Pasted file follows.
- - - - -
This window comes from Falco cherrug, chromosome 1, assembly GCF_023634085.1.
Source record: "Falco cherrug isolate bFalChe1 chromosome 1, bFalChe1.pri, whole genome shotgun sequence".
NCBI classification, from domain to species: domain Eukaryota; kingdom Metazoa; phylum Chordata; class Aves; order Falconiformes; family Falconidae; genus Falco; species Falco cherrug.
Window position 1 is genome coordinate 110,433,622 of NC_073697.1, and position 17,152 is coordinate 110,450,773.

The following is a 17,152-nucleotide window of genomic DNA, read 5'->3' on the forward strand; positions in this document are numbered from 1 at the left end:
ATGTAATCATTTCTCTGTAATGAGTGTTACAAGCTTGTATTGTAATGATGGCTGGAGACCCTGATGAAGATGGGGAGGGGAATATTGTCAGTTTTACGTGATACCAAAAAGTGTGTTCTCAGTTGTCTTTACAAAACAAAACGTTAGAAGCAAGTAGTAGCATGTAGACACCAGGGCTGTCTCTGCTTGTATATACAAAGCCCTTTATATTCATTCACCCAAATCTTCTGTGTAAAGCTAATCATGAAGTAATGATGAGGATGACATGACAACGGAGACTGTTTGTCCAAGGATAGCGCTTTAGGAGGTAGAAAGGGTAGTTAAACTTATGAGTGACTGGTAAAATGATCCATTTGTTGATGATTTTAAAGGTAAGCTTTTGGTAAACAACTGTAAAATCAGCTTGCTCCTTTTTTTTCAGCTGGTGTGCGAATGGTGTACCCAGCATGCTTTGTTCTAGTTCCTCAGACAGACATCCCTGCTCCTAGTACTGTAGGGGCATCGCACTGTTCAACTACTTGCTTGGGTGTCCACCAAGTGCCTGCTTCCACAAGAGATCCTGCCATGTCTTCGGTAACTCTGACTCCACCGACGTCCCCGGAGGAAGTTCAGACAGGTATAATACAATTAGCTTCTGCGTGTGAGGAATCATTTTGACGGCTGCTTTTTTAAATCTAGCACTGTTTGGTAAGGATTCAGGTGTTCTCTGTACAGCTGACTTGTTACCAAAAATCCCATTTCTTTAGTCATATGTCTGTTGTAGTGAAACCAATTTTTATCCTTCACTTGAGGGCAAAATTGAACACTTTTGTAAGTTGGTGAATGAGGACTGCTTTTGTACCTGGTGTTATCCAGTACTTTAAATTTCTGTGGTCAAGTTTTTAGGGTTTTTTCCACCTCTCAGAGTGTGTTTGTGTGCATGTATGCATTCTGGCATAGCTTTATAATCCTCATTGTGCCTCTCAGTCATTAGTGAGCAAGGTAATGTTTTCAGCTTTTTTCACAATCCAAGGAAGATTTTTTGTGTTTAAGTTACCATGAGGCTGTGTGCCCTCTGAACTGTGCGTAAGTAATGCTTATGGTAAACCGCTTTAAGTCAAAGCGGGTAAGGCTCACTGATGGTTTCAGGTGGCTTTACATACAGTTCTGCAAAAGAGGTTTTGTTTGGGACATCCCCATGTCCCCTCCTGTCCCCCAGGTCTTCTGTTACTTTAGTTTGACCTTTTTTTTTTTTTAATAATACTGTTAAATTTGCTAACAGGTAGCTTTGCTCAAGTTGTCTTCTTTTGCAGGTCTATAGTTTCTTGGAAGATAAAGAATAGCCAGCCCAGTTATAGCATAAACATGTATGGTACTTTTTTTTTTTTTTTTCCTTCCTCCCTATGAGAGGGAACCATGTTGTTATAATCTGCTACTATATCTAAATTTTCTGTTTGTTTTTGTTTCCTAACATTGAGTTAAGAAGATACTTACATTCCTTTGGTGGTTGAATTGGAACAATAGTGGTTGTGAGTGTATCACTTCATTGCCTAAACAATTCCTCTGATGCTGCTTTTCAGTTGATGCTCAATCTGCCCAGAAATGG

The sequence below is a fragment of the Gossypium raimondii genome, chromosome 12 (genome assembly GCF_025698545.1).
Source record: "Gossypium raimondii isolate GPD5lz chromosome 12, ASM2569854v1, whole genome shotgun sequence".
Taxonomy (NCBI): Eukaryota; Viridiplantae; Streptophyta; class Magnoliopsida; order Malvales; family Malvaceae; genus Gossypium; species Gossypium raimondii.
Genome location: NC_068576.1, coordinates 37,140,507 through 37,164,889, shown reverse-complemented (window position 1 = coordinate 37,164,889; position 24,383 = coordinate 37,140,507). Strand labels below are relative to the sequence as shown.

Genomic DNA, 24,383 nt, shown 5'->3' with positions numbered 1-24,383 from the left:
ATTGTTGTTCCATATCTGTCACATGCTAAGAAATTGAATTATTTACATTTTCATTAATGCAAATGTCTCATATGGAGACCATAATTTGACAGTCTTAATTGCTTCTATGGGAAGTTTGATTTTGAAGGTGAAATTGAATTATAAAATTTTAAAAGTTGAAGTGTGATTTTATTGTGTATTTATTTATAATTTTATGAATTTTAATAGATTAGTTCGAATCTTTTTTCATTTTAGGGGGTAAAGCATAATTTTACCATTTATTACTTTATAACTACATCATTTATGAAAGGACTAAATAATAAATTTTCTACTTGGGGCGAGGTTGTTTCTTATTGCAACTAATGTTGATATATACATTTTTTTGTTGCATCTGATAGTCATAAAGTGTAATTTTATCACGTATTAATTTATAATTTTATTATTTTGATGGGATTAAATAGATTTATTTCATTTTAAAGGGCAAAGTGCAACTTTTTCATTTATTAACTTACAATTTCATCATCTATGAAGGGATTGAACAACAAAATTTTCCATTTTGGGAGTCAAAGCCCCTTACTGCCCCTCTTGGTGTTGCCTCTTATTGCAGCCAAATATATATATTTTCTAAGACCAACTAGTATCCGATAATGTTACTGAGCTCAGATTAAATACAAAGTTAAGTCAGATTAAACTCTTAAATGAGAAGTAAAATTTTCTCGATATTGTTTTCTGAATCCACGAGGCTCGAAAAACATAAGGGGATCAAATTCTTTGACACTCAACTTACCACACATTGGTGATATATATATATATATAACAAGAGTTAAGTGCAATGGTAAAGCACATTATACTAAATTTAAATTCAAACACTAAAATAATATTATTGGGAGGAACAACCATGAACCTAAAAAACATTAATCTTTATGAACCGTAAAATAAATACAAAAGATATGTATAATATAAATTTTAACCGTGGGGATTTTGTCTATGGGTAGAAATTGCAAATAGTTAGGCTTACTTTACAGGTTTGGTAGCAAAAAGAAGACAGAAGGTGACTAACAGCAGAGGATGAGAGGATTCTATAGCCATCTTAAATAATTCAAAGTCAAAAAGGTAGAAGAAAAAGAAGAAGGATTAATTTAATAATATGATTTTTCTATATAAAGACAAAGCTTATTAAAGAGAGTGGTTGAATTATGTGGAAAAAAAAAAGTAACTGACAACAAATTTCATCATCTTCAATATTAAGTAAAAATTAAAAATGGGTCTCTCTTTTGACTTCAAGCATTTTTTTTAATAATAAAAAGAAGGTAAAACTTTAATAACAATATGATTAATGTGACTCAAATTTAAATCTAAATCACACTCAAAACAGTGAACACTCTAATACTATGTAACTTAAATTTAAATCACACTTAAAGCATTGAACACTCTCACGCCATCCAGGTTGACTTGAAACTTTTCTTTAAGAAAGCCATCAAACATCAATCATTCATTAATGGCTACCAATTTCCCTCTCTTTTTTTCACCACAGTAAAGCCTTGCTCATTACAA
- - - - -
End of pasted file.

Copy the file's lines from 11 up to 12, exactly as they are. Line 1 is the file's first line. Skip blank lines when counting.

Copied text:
Genomic DNA, 24,383 nt, shown 5'->3' with positions numbered 1-24,383 from the left:
ATTGTTGTTCCATATCTGTCACATGCTAAGAAATTGAATTATTTACATTTTCATTAATGCAAATGTCTCATATGGAGACCATAATTTGACAGTCTTAATTGCTTCTATGGGAAGTTTGATTTTGAAGGTGAAATTGAATTATAAAATTTTAAAAGTTGAAGTGTGATTTTATTGTGTATTTATTTATAATTTTATGAATTTTAATAGATTAGTTCGAATCTTTTTTCATTTTAGGGGGTAAAGCATAATTTTACCATTTATTACTTTATAACTACATCATTTATGAAAGGACTAAATAATAAATTTTCTACTTGGGGCGAGGTTGTTTCTTATTGCAACTAATGTTGATATATACATTTTTTTGTTGCATCTGATAGTCATAAAGTGTAATTTTATCACGTATTAATTTATAATTTTATTATTTTGATGGGATTAAATAGATTTATTTCATTTTAAAGGGCAAAGTGCAACTTTTTCATTTATTAACTTACAATTTCATCATCTATGAAGGGATTGAACAACAAAATTTTCCATTTTGGGAGTCAAAGCCCCTTACTGCCCCTCTTGGTGTTGCCTCTTATTGCAGCCAAATATATATATTTTCTAAGACCAACTAGTATCCGATAATGTTACTGAGCTCAGATTAAATACAAAGTTAAGTCAGATTAAACTCTTAAATGAGAAGTAAAATTTTCTCGATATTGTTTTCTGAATCCACGAGGCTCGAAAAACATAAGGGGATCAAATTCTTTGACACTCAACTTACCACACATTGGTGATATATATATATATATAACAAGAGTTAAGTGCAATGGTAAAGCACATTATACTAAATTTAAATTCAAACACTAAAATAATATTATTGGGAGGAACAACCATGAACCTAAAAAACATTAATCTTTATGAACCGTAAAATAAATACAAAAGATATGTATAATATAAATTTTAACCGTGGGGATTTTGTCTATGGGTAGAAATTGCAAATAGTTAGGCTTACTTTACAGGTTTGGTAGCAAAAAGAAGACAGAAGGTGACTAACAGCAGAGGATGAGAGGATTCTATAGCCATCTTAAATAATTCAAAGTCAAAAAGGTAGAAGAAAAAGAAGAAGGATTAATTTAATAATATGATTTTTCTATATAAAGACAAAGCTTATTAAAGAGAGTGGTTGAATTATGTGGAAAAAAAAAAGTAACTGACAACAAATTTCATCATCTTCAATATTAAGTAAAAATTAAAAATGGGTCTCTCTTTTGACTTCAAGCATTTTTTTTAATAATAAAAAGAAGGTAAAACTTTAATAACAATATGATTAATGTGACTCAAATTTAAATCTAAATCACACTCAAAACAGTGAACACTCTAATACTATGTAACTTAAATTTAAATCACACTTAAAGCATTGAACACTCTCACGCCATCCAGGTTGACTTGAAACTTTTCTTTAAGAAAGCCATCAAACATCAATCATTCATTAATGGCTACCAATTTCCCTCTCTTTTTTTCACCACAGTAAAGCCTTGCTCATTACAA